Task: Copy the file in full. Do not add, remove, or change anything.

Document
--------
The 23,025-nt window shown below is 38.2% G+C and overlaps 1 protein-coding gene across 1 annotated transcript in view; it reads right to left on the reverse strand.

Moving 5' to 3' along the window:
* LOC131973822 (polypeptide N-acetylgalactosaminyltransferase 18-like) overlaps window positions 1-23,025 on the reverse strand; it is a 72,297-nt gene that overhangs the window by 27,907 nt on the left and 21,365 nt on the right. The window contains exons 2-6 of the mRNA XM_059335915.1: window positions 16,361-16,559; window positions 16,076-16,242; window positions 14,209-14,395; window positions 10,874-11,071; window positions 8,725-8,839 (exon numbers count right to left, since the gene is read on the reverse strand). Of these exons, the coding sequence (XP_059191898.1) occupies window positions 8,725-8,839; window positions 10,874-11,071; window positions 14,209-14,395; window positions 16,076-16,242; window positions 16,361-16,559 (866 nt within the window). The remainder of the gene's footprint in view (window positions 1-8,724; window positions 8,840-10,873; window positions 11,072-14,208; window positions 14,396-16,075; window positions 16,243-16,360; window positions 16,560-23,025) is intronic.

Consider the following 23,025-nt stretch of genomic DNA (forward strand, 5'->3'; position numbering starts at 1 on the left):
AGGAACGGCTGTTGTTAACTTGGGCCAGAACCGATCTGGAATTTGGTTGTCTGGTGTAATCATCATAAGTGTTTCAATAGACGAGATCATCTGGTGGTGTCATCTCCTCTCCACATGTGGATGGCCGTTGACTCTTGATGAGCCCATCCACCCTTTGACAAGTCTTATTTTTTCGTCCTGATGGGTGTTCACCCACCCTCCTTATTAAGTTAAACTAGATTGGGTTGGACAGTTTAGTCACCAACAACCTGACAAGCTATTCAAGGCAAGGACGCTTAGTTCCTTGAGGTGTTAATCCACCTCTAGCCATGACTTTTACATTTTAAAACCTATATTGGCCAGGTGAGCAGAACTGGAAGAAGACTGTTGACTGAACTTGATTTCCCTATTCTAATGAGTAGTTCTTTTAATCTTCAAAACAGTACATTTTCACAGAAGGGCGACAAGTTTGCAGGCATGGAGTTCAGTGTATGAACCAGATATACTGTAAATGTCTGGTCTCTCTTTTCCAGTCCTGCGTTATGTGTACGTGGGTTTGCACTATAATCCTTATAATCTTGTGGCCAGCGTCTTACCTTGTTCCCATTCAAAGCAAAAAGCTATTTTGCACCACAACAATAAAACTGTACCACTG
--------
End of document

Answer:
The 23,025-nt window shown below is 38.2% G+C and overlaps 1 protein-coding gene across 1 annotated transcript in view; it reads right to left on the reverse strand.

Moving 5' to 3' along the window:
* LOC131973822 (polypeptide N-acetylgalactosaminyltransferase 18-like) overlaps window positions 1-23,025 on the reverse strand; it is a 72,297-nt gene that overhangs the window by 27,907 nt on the left and 21,365 nt on the right. The window contains exons 2-6 of the mRNA XM_059335915.1: window positions 16,361-16,559; window positions 16,076-16,242; window positions 14,209-14,395; window positions 10,874-11,071; window positions 8,725-8,839 (exon numbers count right to left, since the gene is read on the reverse strand). Of these exons, the coding sequence (XP_059191898.1) occupies window positions 8,725-8,839; window positions 10,874-11,071; window positions 14,209-14,395; window positions 16,076-16,242; window positions 16,361-16,559 (866 nt within the window). The remainder of the gene's footprint in view (window positions 1-8,724; window positions 8,840-10,873; window positions 11,072-14,208; window positions 14,396-16,075; window positions 16,243-16,360; window positions 16,560-23,025) is intronic.

Consider the following 23,025-nt stretch of genomic DNA (forward strand, 5'->3'; position numbering starts at 1 on the left):
AGGAACGGCTGTTGTTAACTTGGGCCAGAACCGATCTGGAATTTGGTTGTCTGGTGTAATCATCATAAGTGTTTCAATAGACGAGATCATCTGGTGGTGTCATCTCCTCTCCACATGTGGATGGCCGTTGACTCTTGATGAGCCCATCCACCCTTTGACAAGTCTTATTTTTTCGTCCTGATGGGTGTTCACCCACCCTCCTTATTAAGTTAAACTAGATTGGGTTGGACAGTTTAGTCACCAACAACCTGACAAGCTATTCAAGGCAAGGACGCTTAGTTCCTTGAGGTGTTAATCCACCTCTAGCCATGACTTTTACATTTTAAAACCTATATTGGCCAGGTGAGCAGAACTGGAAGAAGACTGTTGACTGAACTTGATTTCCCTATTCTAATGAGTAGTTCTTTTAATCTTCAAAACAGTACATTTTCACAGAAGGGCGACAAGTTTGCAGGCATGGAGTTCAGTGTATGAACCAGATATACTGTAAATGTCTGGTCTCTCTTTTCCAGTCCTGCGTTATGTGTACGTGGGTTTGCACTATAATCCTTATAATCTTGTGGCCAGCGTCTTACCTTGTTCCCATTCAAAGCAAAAAGCTATTTTGCACCACAACAATAAAACTGTACCACTG